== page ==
Ever since Londonist heard that the Young Vic was planning to stage the famous boy reporter's quest to save his friend Chang from the perilous slopes of the Himalayas we've been willing them to get it right.
It was a huge task even for a director with the pedigree of Rufus Norris, so it was with some trepidation that we scanned the broadsheets for the first reviews over the weekend.
As far as Kate Bassett in the Independent is concerned we needn't have worried.
"Norris' actors, playing multiple parts and music too (on fiddles, saxes and percussive suitcases) create brilliantly playful physical theatre," says Bassett who is suitably impressed by the Young Vic's ability to conjour up mountain ranges, aeroplanes and "seven-foot hairy yetis".
And for anyone who thinks that this is all kids stuff there's also a gentle reminder that Herge's tails weren't all tame:
There's a very dark, scary passage when they find the wrecked skeleton of the aircraft in which Chang was a passenger, with the dead still in their seats, suddenly choiring, "Save me". Prim parents should also probably be warned: one or two wildly liberated bits of slang are lobbed into Haddock's volleys of joke-expletives. However, this is carried off with merry, breathtaking brio, quite free of seedy, panto-style innuendo.
In the Telegraph Charles Spencer is equally enthusiastic, although he expresses it in a slightly weirder manner:
Returning to Tintin after more years than I care to contemplate, and delighting once again in Hergé's beautiful draughtsmanship and stirring power as a storyteller, I concluded that the Young Vic must have all the brains of a bearded clam in attempting to bring one of the boy reporter's best adventures to the theatre.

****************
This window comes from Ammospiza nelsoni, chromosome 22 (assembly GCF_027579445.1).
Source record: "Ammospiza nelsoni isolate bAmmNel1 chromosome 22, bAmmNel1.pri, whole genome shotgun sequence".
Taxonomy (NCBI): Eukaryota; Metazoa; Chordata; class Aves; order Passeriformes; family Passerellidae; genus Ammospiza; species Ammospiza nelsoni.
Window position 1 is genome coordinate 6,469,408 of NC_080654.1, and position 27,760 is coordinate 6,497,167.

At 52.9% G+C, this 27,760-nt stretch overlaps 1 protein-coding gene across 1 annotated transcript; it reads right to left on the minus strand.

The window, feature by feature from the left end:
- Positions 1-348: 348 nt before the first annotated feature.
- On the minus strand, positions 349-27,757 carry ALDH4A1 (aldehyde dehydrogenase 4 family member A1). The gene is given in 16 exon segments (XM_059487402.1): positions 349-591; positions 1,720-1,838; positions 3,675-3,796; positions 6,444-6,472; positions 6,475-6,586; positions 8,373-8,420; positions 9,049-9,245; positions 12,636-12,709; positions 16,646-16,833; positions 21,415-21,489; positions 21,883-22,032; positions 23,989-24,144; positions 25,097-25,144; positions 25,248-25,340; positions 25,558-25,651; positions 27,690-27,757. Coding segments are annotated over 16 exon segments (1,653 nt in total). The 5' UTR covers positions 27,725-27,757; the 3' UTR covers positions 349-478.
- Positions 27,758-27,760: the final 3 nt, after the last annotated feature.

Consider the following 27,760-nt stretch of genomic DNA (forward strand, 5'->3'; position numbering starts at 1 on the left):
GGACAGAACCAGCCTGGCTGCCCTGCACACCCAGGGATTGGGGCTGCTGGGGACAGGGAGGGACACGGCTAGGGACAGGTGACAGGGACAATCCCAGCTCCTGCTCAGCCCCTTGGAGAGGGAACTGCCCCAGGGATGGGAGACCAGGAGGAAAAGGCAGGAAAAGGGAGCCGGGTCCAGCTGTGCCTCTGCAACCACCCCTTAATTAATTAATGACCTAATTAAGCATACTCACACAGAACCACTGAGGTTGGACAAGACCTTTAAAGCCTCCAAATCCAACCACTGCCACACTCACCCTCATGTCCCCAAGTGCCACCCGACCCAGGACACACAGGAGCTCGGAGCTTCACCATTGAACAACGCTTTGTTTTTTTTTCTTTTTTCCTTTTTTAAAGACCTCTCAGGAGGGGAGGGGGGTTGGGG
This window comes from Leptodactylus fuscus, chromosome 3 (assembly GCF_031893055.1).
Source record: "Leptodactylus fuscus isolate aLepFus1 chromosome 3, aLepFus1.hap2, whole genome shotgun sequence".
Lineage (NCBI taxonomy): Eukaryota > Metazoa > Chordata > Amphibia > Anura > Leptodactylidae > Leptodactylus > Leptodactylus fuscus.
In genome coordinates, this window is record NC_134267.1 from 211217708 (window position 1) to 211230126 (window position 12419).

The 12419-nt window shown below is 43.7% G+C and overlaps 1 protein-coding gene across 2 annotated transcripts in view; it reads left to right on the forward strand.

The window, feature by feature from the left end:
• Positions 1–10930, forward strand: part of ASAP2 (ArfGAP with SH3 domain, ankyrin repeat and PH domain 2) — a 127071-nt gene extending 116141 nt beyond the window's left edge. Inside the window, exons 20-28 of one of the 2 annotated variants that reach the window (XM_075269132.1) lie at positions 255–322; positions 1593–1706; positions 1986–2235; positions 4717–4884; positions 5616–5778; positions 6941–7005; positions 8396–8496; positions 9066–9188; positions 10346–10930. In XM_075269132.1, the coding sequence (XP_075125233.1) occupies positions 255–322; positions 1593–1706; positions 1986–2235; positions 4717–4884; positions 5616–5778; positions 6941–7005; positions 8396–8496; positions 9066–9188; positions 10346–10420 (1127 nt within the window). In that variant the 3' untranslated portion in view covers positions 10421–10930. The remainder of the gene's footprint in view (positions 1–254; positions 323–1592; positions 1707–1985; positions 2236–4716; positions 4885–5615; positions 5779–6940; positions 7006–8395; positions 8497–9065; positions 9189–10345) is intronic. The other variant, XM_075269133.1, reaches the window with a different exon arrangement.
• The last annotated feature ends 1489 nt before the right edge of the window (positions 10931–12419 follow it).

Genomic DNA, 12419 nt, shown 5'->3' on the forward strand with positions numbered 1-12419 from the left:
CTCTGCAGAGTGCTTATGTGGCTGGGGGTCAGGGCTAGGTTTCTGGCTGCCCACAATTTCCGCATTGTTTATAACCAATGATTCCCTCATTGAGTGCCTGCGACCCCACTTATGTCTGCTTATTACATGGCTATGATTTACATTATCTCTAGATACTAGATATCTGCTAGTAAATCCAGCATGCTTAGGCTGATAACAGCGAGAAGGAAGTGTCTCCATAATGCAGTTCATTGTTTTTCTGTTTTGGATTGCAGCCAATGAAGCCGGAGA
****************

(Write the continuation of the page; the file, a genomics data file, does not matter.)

Apparently the opening scenes are a little rough and ready, with 'too much shouting' (Kate Basset noticed this too) and 'lots of running around' but once things settle down, says Spencer, the production becomes "a gripping delight".
Adjectives that you wouldn't expect also creep into the review: "complex" and "emotional" for example, as it seems the dramatisation hasn't excised the heart and soul of Herge's work.
The Young Vic's production gets it's worst review in the Guardian where it's given three stars by Michael Billington.
"While this version of the cartoon adventures of the bequiffed Tintin staged in tandem with the Barbican, is full of visual delights," says Billington, "it lacks the narrative richness and Gothic splendour of some of those earlier shows."
Unlike the other reviewers, Billington seems unimpressed by the recreation of some of the book's more dramatic scenes:
When Tintin and Haddock, for instance, are left dangling perilously from a rockface and the latter offers to sacrifice his life for the former, it is breathtaking in the book. On stage, all you see is actors swaying on ropes with little sense of the spatial vastness beneath them.
Although by the final paragraph one gets the feeling that it's the choice of medium (i.e. the 'comic') that Billington doesn't like: "What we have here is witty, clever and ingenious. But, for all the skill on display, I felt that nothing could match the original's pictorial evocation of blizzard, mountain and crevasse and that cartoons belong more to the page than the stage."
Still, three stars is nothing to sniff at, and placed alongisde the other two reviews it looks like Herge's Adventures of Tintin is definitely worth a trip.